Professor Dr. Stefan Eichler

Professor Dr. Stefan Eichler
Aktuelle Position

seit 10/23


Leibniz-Institut für Wirtschaftsforschung Halle (IWH)

seit 10/16

Professor für International Monetary Economics

Technische Universität Dresden


  • Finanzkrisen
  • Geldpolitik
  • Wechselkurse
  • internationale Investitionen

Stefan Eichler ist Professor für Internationale Monetäre Ökonomik an der Technischen Universität Dresden. Seit Oktober 2023 ist er Forschungsprofessor am IWH. Er forscht zu den Themen Marktstrukturen im Finanzsektor und Finanzstabilität.

Nach seinem Studium der Volkswirtschaftslehre an der Technischen Universität Chemnitz und der Technischen Universität Dresden promovierte Stefan Eichler an der Technischen Universität Dresden. Er war Lehrstuhlvertreter an der Technischen Universität Dresden, Juniorprofessor für International Macroeconomics and Finance an der Otto-von-Guericke-Universität Magdeburg sowie Professor für Geld und Internationale Finanzwirtschaft an der Leibniz Universität Hannover. Bis September 2023 war er Fellow am IWH.

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Professor Dr. Stefan Eichler
Professor Dr. Stefan Eichler
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Ricardian Equivalence, Foreign Debt and Sovereign Default Risk

Stefan Eichler Ju Hyun Pyun

in: Journal of Economic Behavior and Organization, May 2022


We study the impact of sovereign solvency on the private-public savings offset. Using data on 80 economies for 1989–2018, we find robust evidence for a U-shaped pattern in the private-public savings offset in sovereign credit ratings. While the 1:1 savings offset is observed at intermediate levels of sovereign solvency, fiscal deficits are not offset by private savings at extremely low and high levels of sovereign solvency. Particularly, the U-shaped pattern is more pronounced for countries with high levels of foreign ownership of government debt. The U-shaped pattern is an emerging market phenomenon; additionally, it is confirmed when considering foreign currency rating and external public debt, but not for domestic currency rating and domestic public debt. For considerable foreign ownership of sovereign bonds, sovereign default constitutes a net wealth gain for domestic consumers.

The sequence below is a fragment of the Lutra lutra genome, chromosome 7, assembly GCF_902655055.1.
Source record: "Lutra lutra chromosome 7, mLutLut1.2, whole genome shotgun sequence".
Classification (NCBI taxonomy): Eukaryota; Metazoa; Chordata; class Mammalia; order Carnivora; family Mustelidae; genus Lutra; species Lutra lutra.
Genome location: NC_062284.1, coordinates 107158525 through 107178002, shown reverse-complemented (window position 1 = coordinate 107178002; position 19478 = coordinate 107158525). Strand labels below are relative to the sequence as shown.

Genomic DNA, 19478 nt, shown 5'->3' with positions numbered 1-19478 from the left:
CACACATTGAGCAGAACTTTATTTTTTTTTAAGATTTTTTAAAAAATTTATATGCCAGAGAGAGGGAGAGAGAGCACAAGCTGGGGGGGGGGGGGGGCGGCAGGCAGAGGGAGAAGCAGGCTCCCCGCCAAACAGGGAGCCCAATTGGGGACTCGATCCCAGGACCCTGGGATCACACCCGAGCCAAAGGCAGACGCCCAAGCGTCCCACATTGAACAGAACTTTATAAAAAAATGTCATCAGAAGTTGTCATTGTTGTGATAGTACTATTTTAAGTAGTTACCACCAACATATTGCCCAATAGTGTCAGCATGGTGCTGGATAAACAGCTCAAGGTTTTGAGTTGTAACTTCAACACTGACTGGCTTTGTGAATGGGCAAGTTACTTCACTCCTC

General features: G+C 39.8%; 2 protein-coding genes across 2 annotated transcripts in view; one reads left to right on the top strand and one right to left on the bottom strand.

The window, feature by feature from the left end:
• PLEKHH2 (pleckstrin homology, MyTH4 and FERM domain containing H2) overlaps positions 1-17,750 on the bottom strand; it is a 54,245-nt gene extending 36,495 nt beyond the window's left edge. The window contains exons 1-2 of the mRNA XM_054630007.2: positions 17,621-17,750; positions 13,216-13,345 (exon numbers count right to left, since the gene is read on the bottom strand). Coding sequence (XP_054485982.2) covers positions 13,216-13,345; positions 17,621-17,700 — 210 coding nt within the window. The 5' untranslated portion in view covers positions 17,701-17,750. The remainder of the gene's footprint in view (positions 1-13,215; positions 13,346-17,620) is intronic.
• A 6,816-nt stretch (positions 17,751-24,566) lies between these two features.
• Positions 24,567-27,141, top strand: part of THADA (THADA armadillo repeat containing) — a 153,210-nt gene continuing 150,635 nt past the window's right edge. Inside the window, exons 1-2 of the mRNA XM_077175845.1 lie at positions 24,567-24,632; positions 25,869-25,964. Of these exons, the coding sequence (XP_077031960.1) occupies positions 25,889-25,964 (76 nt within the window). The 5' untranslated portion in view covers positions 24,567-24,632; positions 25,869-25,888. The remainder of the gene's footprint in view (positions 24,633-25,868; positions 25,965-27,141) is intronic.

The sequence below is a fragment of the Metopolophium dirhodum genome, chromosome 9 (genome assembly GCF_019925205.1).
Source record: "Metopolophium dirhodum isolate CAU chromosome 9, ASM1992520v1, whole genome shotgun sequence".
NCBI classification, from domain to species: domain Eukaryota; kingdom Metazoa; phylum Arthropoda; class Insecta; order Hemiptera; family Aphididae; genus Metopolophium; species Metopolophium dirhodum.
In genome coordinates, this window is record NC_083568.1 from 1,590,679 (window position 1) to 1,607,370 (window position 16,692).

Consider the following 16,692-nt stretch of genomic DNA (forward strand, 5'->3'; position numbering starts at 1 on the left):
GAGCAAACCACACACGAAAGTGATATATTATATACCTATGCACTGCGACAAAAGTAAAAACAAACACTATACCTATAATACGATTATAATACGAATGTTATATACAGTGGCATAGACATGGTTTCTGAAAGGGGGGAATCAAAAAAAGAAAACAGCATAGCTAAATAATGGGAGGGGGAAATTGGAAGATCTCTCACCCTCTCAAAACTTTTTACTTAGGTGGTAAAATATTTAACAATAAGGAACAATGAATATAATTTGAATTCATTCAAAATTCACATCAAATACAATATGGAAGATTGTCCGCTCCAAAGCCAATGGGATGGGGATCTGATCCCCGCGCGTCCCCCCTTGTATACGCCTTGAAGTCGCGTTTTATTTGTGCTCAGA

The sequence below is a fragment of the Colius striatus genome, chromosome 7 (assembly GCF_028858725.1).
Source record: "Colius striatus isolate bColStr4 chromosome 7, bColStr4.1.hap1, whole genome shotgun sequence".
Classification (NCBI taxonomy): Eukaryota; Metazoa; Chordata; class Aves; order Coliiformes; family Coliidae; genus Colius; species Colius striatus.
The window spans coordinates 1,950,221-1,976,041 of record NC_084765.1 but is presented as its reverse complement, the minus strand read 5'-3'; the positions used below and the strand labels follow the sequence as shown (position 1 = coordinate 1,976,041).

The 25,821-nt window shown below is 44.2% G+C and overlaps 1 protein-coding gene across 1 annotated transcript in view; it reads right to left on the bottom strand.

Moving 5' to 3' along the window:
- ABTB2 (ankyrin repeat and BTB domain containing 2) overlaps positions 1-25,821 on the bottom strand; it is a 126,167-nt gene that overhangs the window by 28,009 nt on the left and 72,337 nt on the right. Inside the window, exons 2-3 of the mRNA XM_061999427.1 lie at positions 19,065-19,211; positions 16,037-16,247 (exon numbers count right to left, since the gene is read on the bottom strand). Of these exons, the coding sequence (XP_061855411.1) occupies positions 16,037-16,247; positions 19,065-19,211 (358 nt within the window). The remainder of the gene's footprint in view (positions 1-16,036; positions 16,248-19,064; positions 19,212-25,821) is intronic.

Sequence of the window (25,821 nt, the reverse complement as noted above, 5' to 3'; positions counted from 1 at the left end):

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What Drives the Commodity-Sovereign Risk Dependence in Emerging Market Economies?

Hannes Böhm Stefan Eichler Stefan Gießler

in: Journal of International Money and Finance, March 2021


Using daily data for 34 emerging markets in the period 1994–2016, we find robust evidence that higher export commodity prices are associated with lower sovereign default risk, as measured by lower EMBI spreads. The economic effect is especially pronounced for heavy commodity exporters. Examining the drivers, we find that, first, commodity dependence is higher for countries that export large volumes of commodities, whereas other portfolio characteristics like volatility or concentration are less important. Second, commodity-sovereign risk dependence increases in times of recessions and expansionary U.S. monetary policy. Third, the importance of raw material prices for sovereign financing can likely be mitigated if a country improves institutions and tax systems, attracts FDI inflows, invests in manufacturing, machinery and infrastructure, builds up reserve assets and opens capital and trade accounts. Fourth, the country’s government indebtedness or amount of received development assistance appear to be only of secondary importance for commodity dependence.